The Short Sale Dilemma - Understanding Fiduciary Responsibility

In the most simple of terms a real estate agent serves a fiduciary duty to the client. This legal and ethical relationship of confidence and trust bonds the client to the agent in reliance of protection and aid during the transactional process. For the real estate broker and agent, the fiduciary responsibility is a clearly defined relationship requiring specialized knowledge, dutiful care, and pragmatic repose.

Traditionally, the mechanics of a real estate transaction allow for a seller to financially gain by selling their asset to the highest bidder. In these cases the broker/agents role includes advising on how to best position the property for sale, qualifying the potential buyers, negotiating for the highest price, and maneuvering through the logistics of escrow. But what happens when profit is removed from the equation?

What is a Realtors fiduciary responsibility in a short sale?

First and foremost, a real estate professional should understand how the term is defined. According to the 2004 edition of California Real Estate Practice by Lowell Anderson, Daniel S. Otto, and William H. Pivar, a fiduciary duty is one of good faith and trust. "The agent must be loyal to his or her principal, placing the principals interest above those of the agent. An agent's actions, therefore, cannot be inconsistent with the principals interests. The agent cannot act in a self-serving manner to the detriment of his or her principal."

According to the National Association of Realtors a fiduciary responsibility is like an OLD CAR. the acronym used to account for the six duties outlined by NAR. These responsibilities include:

1. Obedience - the duty to promptly obey and follow all legal instructions of the principal

2. Loyalty - the duty to act in the best interest of the client, putting their interests above others, including your own

3. Disclosure - the duty to disclose all relevant facts affecting decisions of the principal during the transaction

4. Confidentiality - the duty to safeguard a principals secrets, unless doing so violates disclosure laws

5. Accounting - the duty to account for all funds and proceeds entrusted to you by the principal

6. Reasonable Care and Diligence - the duty to use all of your real estate skills in pursuit of the principals affairs, including the responsibility of knowing when you are beyond your scope of knowledge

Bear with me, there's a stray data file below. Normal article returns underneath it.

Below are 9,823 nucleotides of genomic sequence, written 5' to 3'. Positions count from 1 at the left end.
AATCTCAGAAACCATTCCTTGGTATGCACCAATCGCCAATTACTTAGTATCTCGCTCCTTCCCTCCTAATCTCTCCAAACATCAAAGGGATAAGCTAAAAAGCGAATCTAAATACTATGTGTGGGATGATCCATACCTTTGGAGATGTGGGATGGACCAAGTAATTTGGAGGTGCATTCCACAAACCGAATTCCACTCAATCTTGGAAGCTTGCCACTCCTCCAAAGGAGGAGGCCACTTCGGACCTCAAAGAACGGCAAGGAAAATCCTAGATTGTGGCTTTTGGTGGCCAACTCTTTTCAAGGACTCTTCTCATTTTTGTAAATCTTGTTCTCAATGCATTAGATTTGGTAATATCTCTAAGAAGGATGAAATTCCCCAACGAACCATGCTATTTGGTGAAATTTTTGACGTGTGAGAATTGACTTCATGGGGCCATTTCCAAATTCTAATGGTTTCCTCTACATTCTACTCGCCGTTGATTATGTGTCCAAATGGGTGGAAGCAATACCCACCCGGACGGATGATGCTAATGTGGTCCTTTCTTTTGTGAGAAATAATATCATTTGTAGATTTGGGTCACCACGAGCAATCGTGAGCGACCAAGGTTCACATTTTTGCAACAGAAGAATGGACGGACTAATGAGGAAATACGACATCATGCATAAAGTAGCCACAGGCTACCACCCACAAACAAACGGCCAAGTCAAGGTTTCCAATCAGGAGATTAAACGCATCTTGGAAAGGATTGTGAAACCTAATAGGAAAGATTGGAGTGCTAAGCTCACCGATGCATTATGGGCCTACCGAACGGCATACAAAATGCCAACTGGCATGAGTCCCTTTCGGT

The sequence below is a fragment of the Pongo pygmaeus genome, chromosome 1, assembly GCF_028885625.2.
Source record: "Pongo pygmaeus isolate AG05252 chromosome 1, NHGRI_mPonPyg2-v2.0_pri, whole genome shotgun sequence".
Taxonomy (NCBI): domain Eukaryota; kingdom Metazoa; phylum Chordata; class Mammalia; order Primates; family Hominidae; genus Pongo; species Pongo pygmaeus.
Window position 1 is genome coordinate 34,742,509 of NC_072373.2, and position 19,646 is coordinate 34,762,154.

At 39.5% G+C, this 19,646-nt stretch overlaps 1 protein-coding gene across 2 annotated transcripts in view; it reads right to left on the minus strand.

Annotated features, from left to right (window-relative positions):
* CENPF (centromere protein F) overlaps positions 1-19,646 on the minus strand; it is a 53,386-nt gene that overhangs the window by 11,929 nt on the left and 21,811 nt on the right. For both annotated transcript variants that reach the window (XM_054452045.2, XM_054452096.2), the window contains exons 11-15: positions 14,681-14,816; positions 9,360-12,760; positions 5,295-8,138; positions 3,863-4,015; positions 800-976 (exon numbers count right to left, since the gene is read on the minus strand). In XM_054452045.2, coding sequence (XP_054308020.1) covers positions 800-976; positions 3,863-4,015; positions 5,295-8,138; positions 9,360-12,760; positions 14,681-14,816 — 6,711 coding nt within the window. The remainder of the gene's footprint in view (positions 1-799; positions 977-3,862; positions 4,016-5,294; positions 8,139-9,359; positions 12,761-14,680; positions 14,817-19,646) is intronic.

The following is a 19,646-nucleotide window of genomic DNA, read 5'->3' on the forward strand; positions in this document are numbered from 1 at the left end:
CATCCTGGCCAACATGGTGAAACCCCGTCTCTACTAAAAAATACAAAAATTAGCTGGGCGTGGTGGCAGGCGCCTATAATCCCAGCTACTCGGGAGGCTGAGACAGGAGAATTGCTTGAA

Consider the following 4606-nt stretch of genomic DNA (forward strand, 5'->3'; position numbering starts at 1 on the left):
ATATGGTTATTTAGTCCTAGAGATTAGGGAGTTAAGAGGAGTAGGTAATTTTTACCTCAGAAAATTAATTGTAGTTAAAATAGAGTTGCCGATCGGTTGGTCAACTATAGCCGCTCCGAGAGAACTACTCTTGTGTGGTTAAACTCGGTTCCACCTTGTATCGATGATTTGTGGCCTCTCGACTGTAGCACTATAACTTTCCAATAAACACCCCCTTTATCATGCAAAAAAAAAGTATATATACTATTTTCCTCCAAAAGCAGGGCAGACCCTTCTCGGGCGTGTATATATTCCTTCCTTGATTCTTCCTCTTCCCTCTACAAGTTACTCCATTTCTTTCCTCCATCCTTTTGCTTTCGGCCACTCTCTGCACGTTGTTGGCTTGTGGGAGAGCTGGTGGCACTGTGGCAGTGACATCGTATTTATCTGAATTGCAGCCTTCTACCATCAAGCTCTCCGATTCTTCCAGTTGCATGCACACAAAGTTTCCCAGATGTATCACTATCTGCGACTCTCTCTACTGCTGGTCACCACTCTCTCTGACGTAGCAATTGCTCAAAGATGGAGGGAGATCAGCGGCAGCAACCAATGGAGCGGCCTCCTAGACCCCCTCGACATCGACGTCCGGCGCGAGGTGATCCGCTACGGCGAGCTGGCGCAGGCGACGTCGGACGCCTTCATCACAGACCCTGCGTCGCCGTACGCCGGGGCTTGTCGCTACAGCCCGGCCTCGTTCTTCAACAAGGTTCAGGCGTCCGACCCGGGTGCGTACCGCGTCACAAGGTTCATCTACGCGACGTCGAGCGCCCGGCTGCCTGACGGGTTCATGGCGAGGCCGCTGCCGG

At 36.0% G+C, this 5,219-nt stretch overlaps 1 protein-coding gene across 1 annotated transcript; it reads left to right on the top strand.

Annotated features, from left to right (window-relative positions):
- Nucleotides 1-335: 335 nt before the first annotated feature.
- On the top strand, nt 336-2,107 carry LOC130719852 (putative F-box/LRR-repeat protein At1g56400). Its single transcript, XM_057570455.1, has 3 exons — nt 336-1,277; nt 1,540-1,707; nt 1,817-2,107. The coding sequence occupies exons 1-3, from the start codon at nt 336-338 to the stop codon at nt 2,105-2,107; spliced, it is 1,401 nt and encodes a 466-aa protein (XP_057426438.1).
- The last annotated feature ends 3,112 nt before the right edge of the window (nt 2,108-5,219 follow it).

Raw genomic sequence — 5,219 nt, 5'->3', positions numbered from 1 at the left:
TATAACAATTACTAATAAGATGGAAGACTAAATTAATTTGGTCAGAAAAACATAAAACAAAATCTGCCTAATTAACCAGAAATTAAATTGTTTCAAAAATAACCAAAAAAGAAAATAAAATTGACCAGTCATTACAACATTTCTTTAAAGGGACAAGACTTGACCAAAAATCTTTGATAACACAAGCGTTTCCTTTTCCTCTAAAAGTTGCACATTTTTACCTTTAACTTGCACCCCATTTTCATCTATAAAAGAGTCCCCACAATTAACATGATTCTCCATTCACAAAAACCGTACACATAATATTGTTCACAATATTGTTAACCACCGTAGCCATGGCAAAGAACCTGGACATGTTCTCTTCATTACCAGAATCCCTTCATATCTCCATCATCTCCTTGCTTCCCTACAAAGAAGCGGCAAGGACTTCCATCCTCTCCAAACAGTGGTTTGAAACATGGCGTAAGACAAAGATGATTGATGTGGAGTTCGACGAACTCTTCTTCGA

Two Transactions

Short sales actually involve two separate transactions that occur simultaneously. The first is a real estate transaction, where the defaulted seller enlists a Realtor® to find a ready, willing, and able buyer to purchase real property. Most agents are very qualified to handle this part of the equation as it falls squarely within the scope of expertise shared by all. Like most other non-short sale transactions the agents and brokers are paid for this work by way of a real estate commission earned upon the successful completion of a sale.

The second transaction in the short sale process is a financial transaction. This occurs between the principal and the one or more lien-holders with financial claim against the real estate in question, over and above the net purchase price offered by a buyer in the first transaction mentioned above. Unfortunately many Realtors® attempting to handle this transaction do not have the technical expertise nor the experience to dutifully represent the principal in this matter. This transaction has legal ramifications, tax consequences, and can carry significant financial impacts. Additionally, unless an agent imposes a negotiation fee, paid by the lender on the HUD-1, they do not get paid for the work on this second transaction.

Understanding Who is the Client

In a world of REO's it's sometimes lost on the listing broker that his or her client is not the bank during a short sale. Quite the contrary. If you were to ask a loss mitigation representative at your local bank how they view a defaulted seller requesting a short payoff you might be surprised to find that the relationship is considered adversarial. Anything and everything collected by the banks representatives can and will be used against the defaulted seller when negotiating a settlement.

Effective customer representatives, asset managers, and loss mitigation specialists while sometimes warm and pleasant are building the banks case against your client with each and every financial document you share. You are not working together to find a solution. They are looking for ever last possible dime they can extract from your client before writing off the balance as a loss. Agents would be well advised to understand the dynamics of this relationship and exercise the utmost care with their approach in negotiating debts.

What Constitutes the Best Offer?